Judges as Amateur Psychologists Making Rules and Rulings

In the process of creating rules of evidence, or making rulings on evidence, judges unavoidably are thinking about the psychology of witnesses, litigants or jurors. For example, to create a rule conditioning testimony on a witness's taking an oath bespeaks an assumption that something about oath-taking will increase the veracity of witnesses. Similarly, to create a rule excluding evidence of subsequent remedial measures requires a theory that litigants will weigh risks and benefits when deciding whether or not to repair a dangerous situation, and perhaps even a theory of what that risk calculus will be. And to create a rule for the exclusion of evidence likely to be overvalued by jurors, judges had to believe that jurors would assess some evidence differently—and incorrectly—compared to what the judges thought was the correct assessment of the evidence. In effect, evidence rule-makers are amateur psychologists theorizing about the psychology of witnesses and jurors and litigants. These theories and the observations, assumptions, and inferences that give rise to them have been memorably referred to as 'fireside inductions' (Meehl, 1989).

Where the focus of the rule-maker is on the people or circumstances that produce more or less reliable testimony, the rule-makers are generally acting as applied cognitive psychologists. This perspective is reflected in the rules concerning the competency of witnesses, oath, cross-examination, leading questions, habit, and some of the exceptions to the rule against hearsay. The rule-maker generally is acting as an applied social psychologist when focusing on the behavior of litigants, reflected in such rules as those excluding evidence on offers of compromise, subsequent remedial measures, pleas, and insurance. But most of the rules reveal the rule-makers to be amateur cognitive social psychologists concerned with the jury, reflected in such rules as those governing hearsay and many of its exceptions, character evidence, and assessment of witness credibility.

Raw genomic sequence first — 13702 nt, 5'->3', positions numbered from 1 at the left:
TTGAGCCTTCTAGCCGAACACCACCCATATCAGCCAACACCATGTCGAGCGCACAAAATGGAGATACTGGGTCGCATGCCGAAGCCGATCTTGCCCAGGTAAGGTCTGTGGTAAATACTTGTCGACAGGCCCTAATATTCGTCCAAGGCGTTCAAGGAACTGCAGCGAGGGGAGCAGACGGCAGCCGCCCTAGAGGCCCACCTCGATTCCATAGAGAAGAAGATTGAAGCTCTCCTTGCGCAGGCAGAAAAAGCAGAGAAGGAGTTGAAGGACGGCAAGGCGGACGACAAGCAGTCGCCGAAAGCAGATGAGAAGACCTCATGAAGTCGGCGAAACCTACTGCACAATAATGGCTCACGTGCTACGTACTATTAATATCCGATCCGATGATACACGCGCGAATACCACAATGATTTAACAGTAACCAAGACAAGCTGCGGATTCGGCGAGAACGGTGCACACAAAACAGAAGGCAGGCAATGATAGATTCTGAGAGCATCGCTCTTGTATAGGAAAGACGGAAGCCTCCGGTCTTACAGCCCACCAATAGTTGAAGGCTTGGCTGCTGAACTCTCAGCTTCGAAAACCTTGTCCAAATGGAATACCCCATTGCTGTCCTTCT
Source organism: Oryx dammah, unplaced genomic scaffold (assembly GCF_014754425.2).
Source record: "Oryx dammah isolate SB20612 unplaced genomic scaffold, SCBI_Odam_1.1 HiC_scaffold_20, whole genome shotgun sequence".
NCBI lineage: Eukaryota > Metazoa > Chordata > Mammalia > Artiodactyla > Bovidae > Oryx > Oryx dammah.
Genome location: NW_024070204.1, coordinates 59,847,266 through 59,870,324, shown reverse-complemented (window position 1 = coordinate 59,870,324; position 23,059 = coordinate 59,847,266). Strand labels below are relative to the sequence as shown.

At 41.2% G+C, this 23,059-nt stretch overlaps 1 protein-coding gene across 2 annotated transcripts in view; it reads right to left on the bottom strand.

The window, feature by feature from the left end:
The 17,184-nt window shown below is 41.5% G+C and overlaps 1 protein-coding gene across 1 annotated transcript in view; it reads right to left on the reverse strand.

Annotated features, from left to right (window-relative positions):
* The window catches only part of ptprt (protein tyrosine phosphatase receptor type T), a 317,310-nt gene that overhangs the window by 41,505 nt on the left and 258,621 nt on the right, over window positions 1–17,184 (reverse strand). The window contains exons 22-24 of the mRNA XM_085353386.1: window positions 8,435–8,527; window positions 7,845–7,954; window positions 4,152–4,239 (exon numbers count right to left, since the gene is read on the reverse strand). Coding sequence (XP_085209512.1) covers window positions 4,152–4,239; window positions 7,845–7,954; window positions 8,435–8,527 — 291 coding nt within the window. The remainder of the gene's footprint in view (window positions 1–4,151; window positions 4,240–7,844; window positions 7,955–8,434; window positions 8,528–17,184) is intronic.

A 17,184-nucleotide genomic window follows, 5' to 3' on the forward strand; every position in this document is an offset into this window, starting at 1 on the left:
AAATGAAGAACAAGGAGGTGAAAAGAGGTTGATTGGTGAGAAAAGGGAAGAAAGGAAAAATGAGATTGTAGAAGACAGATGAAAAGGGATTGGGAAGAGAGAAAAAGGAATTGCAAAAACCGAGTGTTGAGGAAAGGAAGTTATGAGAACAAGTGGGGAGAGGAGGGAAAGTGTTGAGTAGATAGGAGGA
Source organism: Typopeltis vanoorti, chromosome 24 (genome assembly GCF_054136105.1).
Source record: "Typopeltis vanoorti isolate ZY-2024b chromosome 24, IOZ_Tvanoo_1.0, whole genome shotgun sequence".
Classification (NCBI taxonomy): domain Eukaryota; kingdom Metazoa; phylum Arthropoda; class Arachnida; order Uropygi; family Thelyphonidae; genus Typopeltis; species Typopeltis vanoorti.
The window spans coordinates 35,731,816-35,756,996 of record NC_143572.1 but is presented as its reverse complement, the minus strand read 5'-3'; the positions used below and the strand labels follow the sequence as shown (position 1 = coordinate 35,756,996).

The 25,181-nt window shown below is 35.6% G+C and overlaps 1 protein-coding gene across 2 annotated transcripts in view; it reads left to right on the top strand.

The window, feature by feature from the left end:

The decision-making of these amateur psychologists can, in its turn, be examined. How well are they doing? Part of evaluating their performance as decision-makers could involve evaluating the beliefs on which their decisions are based. How accurate are their beliefs about witness, litigant, and juror psychology? Rules and the rulings might be improved by improving the information base on which they rest—by replacing intuition and guesswork with improved systems of logic (including probability theory) or with empirically based knowledge about the psychology of witnesses and jurors and litigants.

Note that judges are not merely trying to predict how jurors will assess evidence. The mental gymnastics in which these judges are necessarily engaged is far more complicated. They first have to decide what the correct (or a range of correct) inferences are that should be drawn from the evidence. (Query how well judges do that.) Then they must predict how jurors will assess, and what inferences jurors will draw from the same evidence. (Query how well judges do that.) And then they must compare the two sets of inferences and judge whether the gap is so large that something must be done to correct the discrepancy. It is entirely possible that the judges are themselves in error either about the proper inferences to be drawn from the evidence or about the inferences that jurors will draw, or both. What little research exists making direct comparisons between the decisions judges make on evidence and the decisions jurors make, shows them to be far more similar than different (Rakos and Landsman, 1992; Wells, 1992; Kalven and Zeisel, 1966). Such findings suggest that the fundamental assumption that jurors are poorer decision-makers about facts than judges are might itself be in error. From there it is a short step to wondering whether the corrections embodied in the rules of evidence might be over- or under-corrections.

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